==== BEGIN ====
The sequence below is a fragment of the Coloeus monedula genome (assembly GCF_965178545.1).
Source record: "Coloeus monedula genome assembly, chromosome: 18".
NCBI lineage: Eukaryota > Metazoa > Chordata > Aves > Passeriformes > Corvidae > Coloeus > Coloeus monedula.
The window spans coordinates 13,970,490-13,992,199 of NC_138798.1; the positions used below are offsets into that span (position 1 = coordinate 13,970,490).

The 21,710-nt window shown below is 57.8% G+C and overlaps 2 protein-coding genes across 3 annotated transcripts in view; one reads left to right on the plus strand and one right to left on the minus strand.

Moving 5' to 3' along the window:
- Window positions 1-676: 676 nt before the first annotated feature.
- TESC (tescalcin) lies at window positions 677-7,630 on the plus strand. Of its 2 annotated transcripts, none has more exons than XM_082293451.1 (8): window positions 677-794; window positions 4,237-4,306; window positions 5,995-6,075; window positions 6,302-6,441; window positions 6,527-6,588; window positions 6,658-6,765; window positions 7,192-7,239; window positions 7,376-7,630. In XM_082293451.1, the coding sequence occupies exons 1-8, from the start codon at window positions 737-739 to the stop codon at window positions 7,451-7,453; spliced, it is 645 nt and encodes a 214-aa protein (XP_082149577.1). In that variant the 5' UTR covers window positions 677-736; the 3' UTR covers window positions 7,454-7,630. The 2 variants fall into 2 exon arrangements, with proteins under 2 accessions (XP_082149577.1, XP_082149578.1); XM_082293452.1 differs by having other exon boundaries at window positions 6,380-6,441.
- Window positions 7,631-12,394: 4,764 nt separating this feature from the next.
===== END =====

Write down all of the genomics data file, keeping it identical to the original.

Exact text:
The sequence below is a fragment of the Coloeus monedula genome (assembly GCF_965178545.1).
Source record: "Coloeus monedula genome assembly, chromosome: 18".
NCBI lineage: Eukaryota > Metazoa > Chordata > Aves > Passeriformes > Corvidae > Coloeus > Coloeus monedula.
The window spans coordinates 13,970,490-13,992,199 of NC_138798.1; the positions used below are offsets into that span (position 1 = coordinate 13,970,490).

The 21,710-nt window shown below is 57.8% G+C and overlaps 2 protein-coding genes across 3 annotated transcripts in view; one reads left to right on the plus strand and one right to left on the minus strand.

Moving 5' to 3' along the window:
- Window positions 1-676: 676 nt before the first annotated feature.
- TESC (tescalcin) lies at window positions 677-7,630 on the plus strand. Of its 2 annotated transcripts, none has more exons than XM_082293451.1 (8): window positions 677-794; window positions 4,237-4,306; window positions 5,995-6,075; window positions 6,302-6,441; window positions 6,527-6,588; window positions 6,658-6,765; window positions 7,192-7,239; window positions 7,376-7,630. In XM_082293451.1, the coding sequence occupies exons 1-8, from the start codon at window positions 737-739 to the stop codon at window positions 7,451-7,453; spliced, it is 645 nt and encodes a 214-aa protein (XP_082149577.1). In that variant the 5' UTR covers window positions 677-736; the 3' UTR covers window positions 7,454-7,630. The 2 variants fall into 2 exon arrangements, with proteins under 2 accessions (XP_082149577.1, XP_082149578.1); XM_082293452.1 differs by having other exon boundaries at window positions 6,380-6,441.
- Window positions 7,631-12,394: 4,764 nt separating this feature from the next.